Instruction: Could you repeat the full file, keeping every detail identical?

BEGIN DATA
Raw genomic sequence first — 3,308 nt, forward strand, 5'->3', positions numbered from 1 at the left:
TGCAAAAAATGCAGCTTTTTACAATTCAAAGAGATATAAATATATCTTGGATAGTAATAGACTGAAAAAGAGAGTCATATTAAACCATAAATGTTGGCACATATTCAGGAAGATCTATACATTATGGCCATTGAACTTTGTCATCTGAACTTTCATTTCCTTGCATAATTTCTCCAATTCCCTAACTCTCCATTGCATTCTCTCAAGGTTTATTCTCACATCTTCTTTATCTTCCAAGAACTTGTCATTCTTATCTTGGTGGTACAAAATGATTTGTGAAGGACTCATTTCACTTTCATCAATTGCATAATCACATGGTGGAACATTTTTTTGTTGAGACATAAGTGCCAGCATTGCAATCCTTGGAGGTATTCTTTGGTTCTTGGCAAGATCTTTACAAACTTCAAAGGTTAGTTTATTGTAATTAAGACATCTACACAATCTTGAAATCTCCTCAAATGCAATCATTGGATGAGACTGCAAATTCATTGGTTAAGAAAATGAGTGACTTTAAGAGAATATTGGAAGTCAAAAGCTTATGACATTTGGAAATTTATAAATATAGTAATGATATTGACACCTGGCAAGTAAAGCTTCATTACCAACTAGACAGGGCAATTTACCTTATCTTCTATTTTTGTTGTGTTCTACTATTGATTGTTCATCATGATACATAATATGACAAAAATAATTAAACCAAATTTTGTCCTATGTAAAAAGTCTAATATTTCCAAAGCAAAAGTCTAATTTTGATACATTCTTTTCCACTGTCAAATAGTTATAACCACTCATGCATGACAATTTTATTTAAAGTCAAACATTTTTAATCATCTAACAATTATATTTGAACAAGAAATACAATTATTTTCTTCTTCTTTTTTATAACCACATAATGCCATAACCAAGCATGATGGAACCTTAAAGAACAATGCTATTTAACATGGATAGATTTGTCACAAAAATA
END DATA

Raw genomic sequence first — 3,308 nt, forward strand, 5'->3', positions numbered from 1 at the left:
TGCAAAAAATGCAGCTTTTTACAATTCAAAGAGATATAAATATATCTTGGATAGTAATAGACTGAAAAAGAGAGTCATATTAAACCATAAATGTTGGCACATATTCAGGAAGATCTATACATTATGGCCATTGAACTTTGTCATCTGAACTTTCATTTCCTTGCATAATTTCTCCAATTCCCTAACTCTCCATTGCATTCTCTCAAGGTTTATTCTCACATCTTCTTTATCTTCCAAGAACTTGTCATTCTTATCTTGGTGGTACAAAATGATTTGTGAAGGACTCATTTCACTTTCATCAATTGCATAATCACATGGTGGAACATTTTTTTGTTGAGACATAAGTGCCAGCATTGCAATCCTTGGAGGTATTCTTTGGTTCTTGGCAAGATCTTTACAAACTTCAAAGGTTAGTTTATTGTAATTAAGACATCTACACAATCTTGAAATCTCCTCAAATGCAATCATTGGATGAGACTGCAAATTCATTGGTTAAGAAAATGAGTGACTTTAAGAGAATATTGGAAGTCAAAAGCTTATGACATTTGGAAATTTATAAATATAGTAATGATATTGACACCTGGCAAGTAAAGCTTCATTACCAACTAGACAGGGCAATTTACCTTATCTTCTATTTTTGTTGTGTTCTACTATTGATTGTTCATCATGATACATAATATGACAAAAATAATTAAACCAAATTTTGTCCTATGTAAAAAGTCTAATATTTCCAAAGCAAAAGTCTAATTTTGATACATTCTTTTCCACTGTCAAATAGTTATAACCACTCATGCATGACAATTTTATTTAAAGTCAAACATTTTTAATCATCTAACAATTATATTTGAACAAGAAATACAATTATTTTCTTCTTCTTTTTTATAACCACATAATGCCATAACCAAGCATGATGGAACCTTAAAGAACAATGCTATTTAACATGGATAGATTTGTCACAAAAATA